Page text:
First up was a rather frantic Friday night, with waiting times for our main courses stretching out to about 15 minutes.

We got by in the meantime with a beaut lobak ($6.20), the crunchy bean curd skin encasing minced pork that also had a delightful crunch about it thanks to being studded with carrot and water chestnut. The achar (pickled vegetables, $5.20) was OK, but a little on the bland side.

We regretted our conservative choice of mains.

Bennie let his love of dumplings rule, and while his prawn dumpling noodles were fine – OK stock, OK dumplings, OK noodles – they seemed to lack a little zing.

My roasted chicken rice was lacklustre. The chook was dry, the rice passable, the soup OK and – worst of all – the chilli sauce tame and dull, while its expected partner of an oily ginger/green onion mix did not turn up at all.

Our return visit was made more agreeable by sticking to tried, true and a little more spicy, and by eschewing side dishes and soft drinks – keeping the price tag down to a very excellent $19.70.

The beef curry laksa ($9.20) was a brightly coloured bowl of more tender beef slices than we could eat and mild spiciness. Its highlight was a large and silky eggplant slice of magnificent flavour. I swear I’ll rue the day Bennie decides to dig eggplant!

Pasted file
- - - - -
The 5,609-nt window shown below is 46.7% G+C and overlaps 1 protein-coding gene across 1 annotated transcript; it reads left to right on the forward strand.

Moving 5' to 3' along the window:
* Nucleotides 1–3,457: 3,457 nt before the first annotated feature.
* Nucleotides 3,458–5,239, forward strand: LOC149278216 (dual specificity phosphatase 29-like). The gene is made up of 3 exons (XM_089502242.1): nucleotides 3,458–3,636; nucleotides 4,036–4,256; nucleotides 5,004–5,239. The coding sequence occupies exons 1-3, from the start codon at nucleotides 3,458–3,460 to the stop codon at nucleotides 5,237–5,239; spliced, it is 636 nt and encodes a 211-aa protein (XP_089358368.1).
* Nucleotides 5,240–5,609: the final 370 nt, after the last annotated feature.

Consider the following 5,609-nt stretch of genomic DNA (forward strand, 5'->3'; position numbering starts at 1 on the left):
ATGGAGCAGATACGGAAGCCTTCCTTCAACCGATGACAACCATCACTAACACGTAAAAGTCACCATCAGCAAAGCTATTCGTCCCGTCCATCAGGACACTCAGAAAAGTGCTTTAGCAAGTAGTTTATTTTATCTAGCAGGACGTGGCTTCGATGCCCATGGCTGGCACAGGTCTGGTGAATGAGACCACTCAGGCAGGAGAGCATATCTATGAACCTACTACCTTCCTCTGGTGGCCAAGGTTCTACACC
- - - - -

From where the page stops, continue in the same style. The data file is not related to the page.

The curry chicken noodles ($10.20) were also mildly spiced, with plentiful chicken and bok choy sitting on thin egg noodles that at first seemed as though they were going to require the attentions of a knife and fork, so enamoured were they of each other’s company. But there was plenty of gravy, which mixed with the noodles in a fine fashion to become a sort of Malaysian pasta dish.

Still, after two visits we remain underwhelmed.

Given the homely surrounds we mostly inhabit in pursuit of great cheap eats, it’s quite a thrill to send time in  a place that proudly boasts a bit of flash, a bit of a wow factor.

But the food, as we have thus far experienced it, leaves an impression of hedging its bets for the broadest possible reach in terms of customers. Of the four mains and two starters we had in two visits, only the lobak sparkled.

Nothing wrong with that – and the crowds vindicate such a policy. I’ll concede, too, we made rather conservative choices – but there’s not much further you can go on the menu.

But I can’t help but feel we’ll continue to find more fire and passion in the more humble likes of Vy Vy, around the corner on Racecourse Rd.

You can read more reviews of the new Laksa King at Jeroxie and Saint-ism.

Laksa King has been reviewed by The Age.